Special Issue "Health Technology Assessment (HTA) of New vaccines and New Target Groups and Impact Evaluation and Effectiveness of Current Vaccination Strategies"

A special issue of Vaccines (ISSN 2076-393X). This special issue belongs to the section "Vaccines and Society".

Deadline for manuscript submissions: 30 September 2021.

Special Issue Editors

Prof. Dr. Paolo Bonanni
E-Mail Website
Guest Editor
University of Florence, Health Sciences, Florence, Italy
Interests: epidemiology and prevention of infectious diseases; health technology assessment of new vaccines and new vaccination strategies; seroepidemiology studies of vaccine-preventable infectious diseases; public-health policies.
Dr. Angela Bechini
E-Mail Website
Guest Editor
Department of Health Sciences, Section of Hygiene, Preventive Medicine, and Public Health, University of Florence, Florence, Italy
Interests: epidemiology and prevention of infectious diseases; surveillance of infectious diseases; seroepidemiology studies of vaccine-preventable infectious diseases; impact assessment of vaccination strategies in the general population and risk groups (healthcare workers, pregnant women, diabetic patients, asplenic patients, adolescents)
Dr. Sara Boccalini
E-Mail Website
Guest Editor
Department of Health Sciences, University of Florence, 50134 Florence, Italy
Interests: epidemiology and prevention of infectious diseases; health technology assessment (HTA) and pharmaeconomic evaluations; seroepidemiology studies of vaccine-preventable infectious diseases.

Special Issue Information

Dear colleagues,

In the current global health scenario, there is a strong need for evidence-based choices to rationalize the use of limited available resources and maximize results in terms of health, especially for prevention activities.

The use of clear, robust, and shared criteria to provide the most effective and efficient prevention interventions against infectious diseases is summarized into multidisciplinary analysis, such as the approach of health technology assessment (HTA). In addition, when a prevention program is implemented, it is also necessary to assess the impact of immunization activities on the target population.

The aim of the current Special issue is to collect HTA studies on vaccination that can provide careful and indepth analysis of both epidemiological/clinical data and organization vaccination practices, also including the economic evaluations (budget-impact, cost-effectiveness, cost-utility, and cost-benefit analyses) of new vaccines (such as RSV and SARS-CoV-2) or new vaccination strategies.

Moreover, the Special Issue focuses on the impact assessment of vaccination programs already in place with the aim to provide evidence-based research on the effectiveness of vaccination programs.

Particularly, to measure the impact of prevention activities, research articles on the impact of vaccination programs analyzing the reduction of notifications, hospitalizations, or deaths due to vaccine-preventable diseases (measles, rubella, varicella, pneumococcal and meningococcal diseases, HPV-related diseases, influenza, rotavirus, and herpes zoster) would be appreciated. Monitoring studies of vaccination coverage trends over time and seroepidemiological studies are also welcome to support health authorities in reassessing their national immunization plans (NIP), considering new vaccination strategies for vaccines already included in the NIP.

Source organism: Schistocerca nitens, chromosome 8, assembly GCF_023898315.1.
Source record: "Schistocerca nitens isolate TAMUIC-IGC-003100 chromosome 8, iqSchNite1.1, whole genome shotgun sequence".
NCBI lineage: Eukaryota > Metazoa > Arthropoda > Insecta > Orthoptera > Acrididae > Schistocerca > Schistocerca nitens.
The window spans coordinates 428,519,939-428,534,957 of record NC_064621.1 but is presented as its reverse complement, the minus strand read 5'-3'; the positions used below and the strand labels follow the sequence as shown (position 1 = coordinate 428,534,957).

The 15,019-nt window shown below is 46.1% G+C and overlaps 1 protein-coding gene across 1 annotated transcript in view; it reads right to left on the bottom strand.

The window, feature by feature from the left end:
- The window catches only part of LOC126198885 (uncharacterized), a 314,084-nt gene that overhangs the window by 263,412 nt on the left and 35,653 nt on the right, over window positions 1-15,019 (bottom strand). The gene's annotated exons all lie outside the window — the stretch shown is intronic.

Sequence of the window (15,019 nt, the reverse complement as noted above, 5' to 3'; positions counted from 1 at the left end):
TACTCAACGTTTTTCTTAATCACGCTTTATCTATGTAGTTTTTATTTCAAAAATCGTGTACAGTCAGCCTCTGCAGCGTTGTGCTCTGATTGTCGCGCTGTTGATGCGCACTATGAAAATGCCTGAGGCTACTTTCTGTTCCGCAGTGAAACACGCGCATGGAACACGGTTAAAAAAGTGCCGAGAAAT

The final objective is to give voice to all vaccination practices that, at an acceptable and sustainable cost, can improve the quality of life of all people, from children to adolescents, adults and the elderly, including risk groups (healthcare workers, pregnant women, adolescents and the elderly, and people with comorbidities such as diabetes and asplenia).

Prof. Dr. Angela Bechini
Prof. Paolo Bonanni
Prof. Sara Boccalini
Guest Editors

Manuscript Submission Information

Manuscripts should be submitted online at www.mdpi.com by registering and logging in to this website. Once you are registered, click here to go to the submission form. Manuscripts can be submitted until the deadline. All papers will be peer-reviewed. Accepted papers will be published continuously in the journal (as soon as accepted) and will be listed together on the special issue website. Research articles, review articles as well as short communications are invited. For planned papers, a title and short abstract (about 100 words) can be sent to the Editorial Office for announcement on this website.

Submitted manuscripts should not have been published previously, nor be under consideration for publication elsewhere (except conference proceedings papers). All manuscripts are thoroughly refereed through a single-blind peer-review process. A guide for authors and other relevant information for submission of manuscripts is available on the Instructions for Authors page. Vaccines is an international peer-reviewed open access monthly journal published by MDPI.

Please visit the Instructions for Authors page before submitting a manuscript. The Article Processing Charge (APC) for publication in this open access journal is 2000 CHF (Swiss Francs). Submitted papers should be well formatted and use good English. Authors may use MDPI's English editing service prior to publication or during author revisions.

Keywords

  • vaccine
  • vaccination strategies
  • prevention
  • health technology assessment
  • vaccine effectiveness
  • cost-effectiveness analysis
  • budget-impact analysis
  • vaccination coverage
  • seroprevalence

Published Papers (8 papers)

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Research

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Article
The Perception and Attitudes toward COVID-19 Vaccines: A Cross-Sectional Study in Poland
Vaccines 2021, 9(4), 382; https://doi.org/10.3390/vaccines9040382 - 14 Apr 2021